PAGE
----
Dean of the School of Built Environment at Western Sydney University Kerry London said the way cities and buildings are designed will be “fundamentally changed”.
“There will be greater emphasis on individual building design and place design, including liveability concepts such as health and wellbeing, community living, use of internet technologies, precinct planning, gardens and outdoor space,” she said.
Stokes said shops, cafes, commercial and even light industrial businesses needed to be able to operate much closer to one another rather than being segregated. “While it’s too early to tell, clearly the pandemic will have lasting impacts on how we move around the city,” he said. “My prediction is that the concentrated peaks are likely to become more spread out, which will help to relieve congestion.”
Working from home
The pandemic has sparked a dramatic increase in the number of people working from home -although that option is skewed towards higher income earners.
“People have got back time in their lives through ‘commuting upstairs to their home office,” London said. “It has shown us a whole new way of working that allows us a greater measure of control if we are smart about it.”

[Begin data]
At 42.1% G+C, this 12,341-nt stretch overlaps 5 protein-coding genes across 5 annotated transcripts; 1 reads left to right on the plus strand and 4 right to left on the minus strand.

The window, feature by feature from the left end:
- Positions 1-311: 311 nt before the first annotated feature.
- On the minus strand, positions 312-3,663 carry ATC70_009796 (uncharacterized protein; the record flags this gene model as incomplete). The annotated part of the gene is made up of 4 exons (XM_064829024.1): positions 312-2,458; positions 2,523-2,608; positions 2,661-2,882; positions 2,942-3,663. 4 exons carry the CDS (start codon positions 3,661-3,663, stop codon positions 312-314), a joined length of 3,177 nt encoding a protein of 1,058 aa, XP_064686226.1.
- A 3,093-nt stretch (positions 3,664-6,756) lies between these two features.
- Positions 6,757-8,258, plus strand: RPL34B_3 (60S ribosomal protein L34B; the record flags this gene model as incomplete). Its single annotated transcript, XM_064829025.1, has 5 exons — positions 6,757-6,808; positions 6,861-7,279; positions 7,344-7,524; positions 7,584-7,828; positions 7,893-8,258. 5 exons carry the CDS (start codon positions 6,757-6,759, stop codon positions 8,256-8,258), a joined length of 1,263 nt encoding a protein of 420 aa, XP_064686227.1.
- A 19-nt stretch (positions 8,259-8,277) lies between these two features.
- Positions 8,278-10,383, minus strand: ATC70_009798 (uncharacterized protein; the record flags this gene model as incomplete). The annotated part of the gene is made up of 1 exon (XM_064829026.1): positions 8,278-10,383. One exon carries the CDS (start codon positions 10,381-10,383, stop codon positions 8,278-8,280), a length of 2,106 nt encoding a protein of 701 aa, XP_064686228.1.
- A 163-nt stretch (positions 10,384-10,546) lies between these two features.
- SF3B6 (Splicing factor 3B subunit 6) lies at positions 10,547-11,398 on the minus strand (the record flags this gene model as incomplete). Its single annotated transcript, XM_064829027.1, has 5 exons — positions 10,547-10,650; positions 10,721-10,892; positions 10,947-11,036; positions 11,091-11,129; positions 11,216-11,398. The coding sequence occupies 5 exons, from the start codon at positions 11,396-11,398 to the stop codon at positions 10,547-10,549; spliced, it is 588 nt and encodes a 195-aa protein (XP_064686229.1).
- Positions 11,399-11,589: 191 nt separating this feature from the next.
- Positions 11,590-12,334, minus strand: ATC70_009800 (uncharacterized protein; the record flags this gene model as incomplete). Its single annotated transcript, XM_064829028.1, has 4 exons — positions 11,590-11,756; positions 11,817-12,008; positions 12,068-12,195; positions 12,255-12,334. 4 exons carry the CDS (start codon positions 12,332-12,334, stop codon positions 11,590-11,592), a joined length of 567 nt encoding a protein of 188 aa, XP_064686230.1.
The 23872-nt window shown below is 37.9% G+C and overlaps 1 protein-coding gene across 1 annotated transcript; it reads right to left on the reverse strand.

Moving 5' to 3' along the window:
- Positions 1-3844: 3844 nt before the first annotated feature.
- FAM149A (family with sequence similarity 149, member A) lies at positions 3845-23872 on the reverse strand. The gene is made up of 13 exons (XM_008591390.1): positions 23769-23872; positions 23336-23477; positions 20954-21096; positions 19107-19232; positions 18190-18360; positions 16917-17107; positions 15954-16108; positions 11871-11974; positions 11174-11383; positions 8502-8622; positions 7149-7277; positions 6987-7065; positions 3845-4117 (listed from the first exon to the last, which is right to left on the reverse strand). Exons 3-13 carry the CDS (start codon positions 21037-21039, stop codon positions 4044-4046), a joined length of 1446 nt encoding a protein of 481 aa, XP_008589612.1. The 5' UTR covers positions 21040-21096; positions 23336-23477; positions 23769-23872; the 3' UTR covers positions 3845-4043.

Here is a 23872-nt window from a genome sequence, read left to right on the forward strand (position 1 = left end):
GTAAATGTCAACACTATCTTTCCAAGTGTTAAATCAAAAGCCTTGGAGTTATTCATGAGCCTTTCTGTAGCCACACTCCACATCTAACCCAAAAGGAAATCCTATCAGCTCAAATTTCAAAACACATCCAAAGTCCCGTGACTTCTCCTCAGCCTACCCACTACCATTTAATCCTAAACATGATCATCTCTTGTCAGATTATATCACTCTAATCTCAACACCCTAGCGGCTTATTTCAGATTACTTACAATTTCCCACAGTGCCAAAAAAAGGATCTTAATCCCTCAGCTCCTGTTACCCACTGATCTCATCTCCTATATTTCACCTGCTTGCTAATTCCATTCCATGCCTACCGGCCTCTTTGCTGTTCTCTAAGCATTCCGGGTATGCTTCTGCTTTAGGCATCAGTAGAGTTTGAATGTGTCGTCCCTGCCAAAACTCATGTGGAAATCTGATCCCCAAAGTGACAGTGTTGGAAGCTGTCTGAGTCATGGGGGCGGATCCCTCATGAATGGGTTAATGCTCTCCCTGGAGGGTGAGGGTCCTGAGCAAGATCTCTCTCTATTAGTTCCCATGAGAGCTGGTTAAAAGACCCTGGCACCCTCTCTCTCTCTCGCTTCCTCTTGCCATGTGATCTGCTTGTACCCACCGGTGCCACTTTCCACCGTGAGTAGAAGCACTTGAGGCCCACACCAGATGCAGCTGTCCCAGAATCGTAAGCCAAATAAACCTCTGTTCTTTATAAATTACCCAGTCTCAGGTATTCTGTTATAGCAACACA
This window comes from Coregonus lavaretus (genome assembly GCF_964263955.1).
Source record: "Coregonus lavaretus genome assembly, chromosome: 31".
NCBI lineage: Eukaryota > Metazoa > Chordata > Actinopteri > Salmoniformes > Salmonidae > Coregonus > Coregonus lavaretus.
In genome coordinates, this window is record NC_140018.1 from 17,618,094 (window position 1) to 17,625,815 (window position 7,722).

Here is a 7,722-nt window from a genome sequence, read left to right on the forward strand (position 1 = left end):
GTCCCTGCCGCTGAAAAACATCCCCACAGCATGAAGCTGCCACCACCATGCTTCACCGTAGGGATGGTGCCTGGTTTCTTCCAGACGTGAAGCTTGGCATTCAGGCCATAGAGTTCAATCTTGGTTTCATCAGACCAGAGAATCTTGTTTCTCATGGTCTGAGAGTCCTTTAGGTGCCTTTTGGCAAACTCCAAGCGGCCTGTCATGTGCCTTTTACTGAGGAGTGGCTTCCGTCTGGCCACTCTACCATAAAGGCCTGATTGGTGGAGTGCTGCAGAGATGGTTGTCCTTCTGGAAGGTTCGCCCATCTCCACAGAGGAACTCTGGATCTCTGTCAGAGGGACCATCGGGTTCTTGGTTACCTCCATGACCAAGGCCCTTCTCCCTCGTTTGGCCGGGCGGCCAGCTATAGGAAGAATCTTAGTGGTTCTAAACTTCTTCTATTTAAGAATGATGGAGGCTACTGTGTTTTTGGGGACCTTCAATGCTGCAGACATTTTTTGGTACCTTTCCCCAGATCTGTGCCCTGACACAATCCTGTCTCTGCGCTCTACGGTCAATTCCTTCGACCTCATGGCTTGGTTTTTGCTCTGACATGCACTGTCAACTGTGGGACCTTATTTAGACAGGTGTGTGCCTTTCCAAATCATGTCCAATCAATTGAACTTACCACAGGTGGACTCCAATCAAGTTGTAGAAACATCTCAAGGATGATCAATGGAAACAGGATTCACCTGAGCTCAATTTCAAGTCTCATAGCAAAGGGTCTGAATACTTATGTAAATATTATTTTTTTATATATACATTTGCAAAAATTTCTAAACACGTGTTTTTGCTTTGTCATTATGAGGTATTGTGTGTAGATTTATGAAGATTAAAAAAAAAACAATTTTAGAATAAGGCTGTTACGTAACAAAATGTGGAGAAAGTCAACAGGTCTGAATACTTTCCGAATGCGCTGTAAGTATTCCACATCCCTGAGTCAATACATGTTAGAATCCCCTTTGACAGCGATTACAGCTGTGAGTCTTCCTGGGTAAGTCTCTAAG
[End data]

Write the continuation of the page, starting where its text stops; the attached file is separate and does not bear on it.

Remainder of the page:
Sydney lord mayor Clover Moore said she imagined many people would continue to work from home once the crisis passes. “This will free up space on our roads and crowded public transport,” she said. “Public transport ridership and the congested traffic will return to Sydney, but hopefully as many people have experienced just how easy and enjoyable walking and riding to work is during this period, they’ll choose to stick to it.”
Moore said air pollution in many big cities had plummeted as a result of lockdowns. “When the crisis passes we will have the opportunity to consider the importance of clean air and blue skies as governments switch back to 21st century economic activity,” she said.